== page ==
State of Texas Defies World Court: Executes Mexican National
He had been condemned for the 1993 rape and murder of 16-year-old Elizabeth Pena in Houston and lost his bid late Tuesday for a last-minute stay from the U.S. Supreme Court.
The World Court last month ordered the U.S. government to "take all measures necessary" to halt the upcoming executions of five Mexicans including Medellin's on the grounds that they had been deprived of their right to consular services after their arrests.
Medellin's execution is sure to anger neighboring Mexico and analysts have said it could make life rough for Americans arrested abroad if other countries decide to evoke the U.S. example and deprive them of their right to consular services.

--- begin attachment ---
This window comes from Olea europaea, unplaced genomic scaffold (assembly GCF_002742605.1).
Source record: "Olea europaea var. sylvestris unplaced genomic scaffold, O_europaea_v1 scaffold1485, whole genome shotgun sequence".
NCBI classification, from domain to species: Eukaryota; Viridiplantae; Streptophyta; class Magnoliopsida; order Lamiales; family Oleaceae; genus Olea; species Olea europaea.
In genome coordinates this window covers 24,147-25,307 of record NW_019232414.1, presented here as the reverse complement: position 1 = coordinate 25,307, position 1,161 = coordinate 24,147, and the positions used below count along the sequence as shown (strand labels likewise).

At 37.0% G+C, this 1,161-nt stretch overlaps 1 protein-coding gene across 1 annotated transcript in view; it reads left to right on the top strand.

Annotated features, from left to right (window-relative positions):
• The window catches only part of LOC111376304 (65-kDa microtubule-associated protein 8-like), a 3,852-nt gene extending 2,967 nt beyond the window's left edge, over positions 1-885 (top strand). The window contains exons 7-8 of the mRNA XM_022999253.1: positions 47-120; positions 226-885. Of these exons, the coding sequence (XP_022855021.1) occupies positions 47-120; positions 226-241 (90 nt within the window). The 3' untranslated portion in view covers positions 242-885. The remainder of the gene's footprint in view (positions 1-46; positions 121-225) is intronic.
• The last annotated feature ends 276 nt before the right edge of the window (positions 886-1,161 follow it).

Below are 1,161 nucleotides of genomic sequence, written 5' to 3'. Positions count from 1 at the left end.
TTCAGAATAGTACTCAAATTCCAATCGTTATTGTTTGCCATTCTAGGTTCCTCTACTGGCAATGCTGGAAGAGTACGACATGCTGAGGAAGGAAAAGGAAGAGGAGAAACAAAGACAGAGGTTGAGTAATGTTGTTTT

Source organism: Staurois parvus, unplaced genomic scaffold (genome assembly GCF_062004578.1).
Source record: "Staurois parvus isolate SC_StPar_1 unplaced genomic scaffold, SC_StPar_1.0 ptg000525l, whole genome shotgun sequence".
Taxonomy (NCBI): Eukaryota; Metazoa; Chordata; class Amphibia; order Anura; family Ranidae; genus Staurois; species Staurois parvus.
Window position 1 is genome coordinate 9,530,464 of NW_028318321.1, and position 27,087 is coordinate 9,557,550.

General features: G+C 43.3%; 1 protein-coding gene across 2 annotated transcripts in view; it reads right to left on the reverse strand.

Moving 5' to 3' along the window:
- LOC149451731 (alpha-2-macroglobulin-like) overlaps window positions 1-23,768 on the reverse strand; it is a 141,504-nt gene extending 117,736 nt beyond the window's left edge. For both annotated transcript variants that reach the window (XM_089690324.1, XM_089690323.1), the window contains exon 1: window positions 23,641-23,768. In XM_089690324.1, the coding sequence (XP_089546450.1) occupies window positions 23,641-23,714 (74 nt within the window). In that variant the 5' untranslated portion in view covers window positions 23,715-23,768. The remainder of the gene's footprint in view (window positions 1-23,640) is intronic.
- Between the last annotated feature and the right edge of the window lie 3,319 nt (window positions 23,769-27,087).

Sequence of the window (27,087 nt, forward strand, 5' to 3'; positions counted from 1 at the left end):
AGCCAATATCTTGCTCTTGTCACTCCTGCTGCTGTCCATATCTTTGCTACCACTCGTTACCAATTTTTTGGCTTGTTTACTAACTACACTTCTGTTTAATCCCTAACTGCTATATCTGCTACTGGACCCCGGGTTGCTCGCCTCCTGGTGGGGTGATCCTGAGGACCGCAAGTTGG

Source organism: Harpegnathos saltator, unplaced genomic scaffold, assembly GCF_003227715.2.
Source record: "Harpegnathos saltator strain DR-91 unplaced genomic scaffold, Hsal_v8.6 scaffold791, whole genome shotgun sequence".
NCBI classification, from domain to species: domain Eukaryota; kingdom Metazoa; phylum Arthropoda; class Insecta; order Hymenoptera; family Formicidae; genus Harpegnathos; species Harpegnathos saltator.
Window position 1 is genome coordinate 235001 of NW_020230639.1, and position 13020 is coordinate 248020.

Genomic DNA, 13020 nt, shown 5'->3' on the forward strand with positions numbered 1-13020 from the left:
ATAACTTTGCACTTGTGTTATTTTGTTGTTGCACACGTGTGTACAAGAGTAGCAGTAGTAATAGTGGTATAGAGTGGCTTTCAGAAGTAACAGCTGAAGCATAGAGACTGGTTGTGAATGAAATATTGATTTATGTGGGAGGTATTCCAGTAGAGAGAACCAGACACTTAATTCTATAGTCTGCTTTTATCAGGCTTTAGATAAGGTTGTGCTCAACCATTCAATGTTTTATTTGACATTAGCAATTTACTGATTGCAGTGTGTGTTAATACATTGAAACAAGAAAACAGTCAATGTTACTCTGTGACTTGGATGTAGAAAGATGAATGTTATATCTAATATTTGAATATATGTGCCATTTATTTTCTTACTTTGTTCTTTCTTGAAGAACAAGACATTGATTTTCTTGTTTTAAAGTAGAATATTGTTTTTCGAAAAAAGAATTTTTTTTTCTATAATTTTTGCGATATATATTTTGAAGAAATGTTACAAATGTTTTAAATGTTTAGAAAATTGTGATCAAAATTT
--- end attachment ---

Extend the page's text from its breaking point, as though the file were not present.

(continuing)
The political fall-out from the Medellin and related cases has reached the White House and the U.S. Supreme Court.
U.S. President George W. Bush directed his native Texas to comply with a World Court ruling in 2004 mandating review of the cases of Medellin and other Mexicans in U.S. prisons awaiting execution. The U.S. Supreme Court said in March Bush's action had exceeded his authority.
The government of Mexico sent the U.S. State Department a diplomatic note of protest, expressing "its concern for the precedent" that the case "may create for the rights of Mexican nationals who may be detained in that country."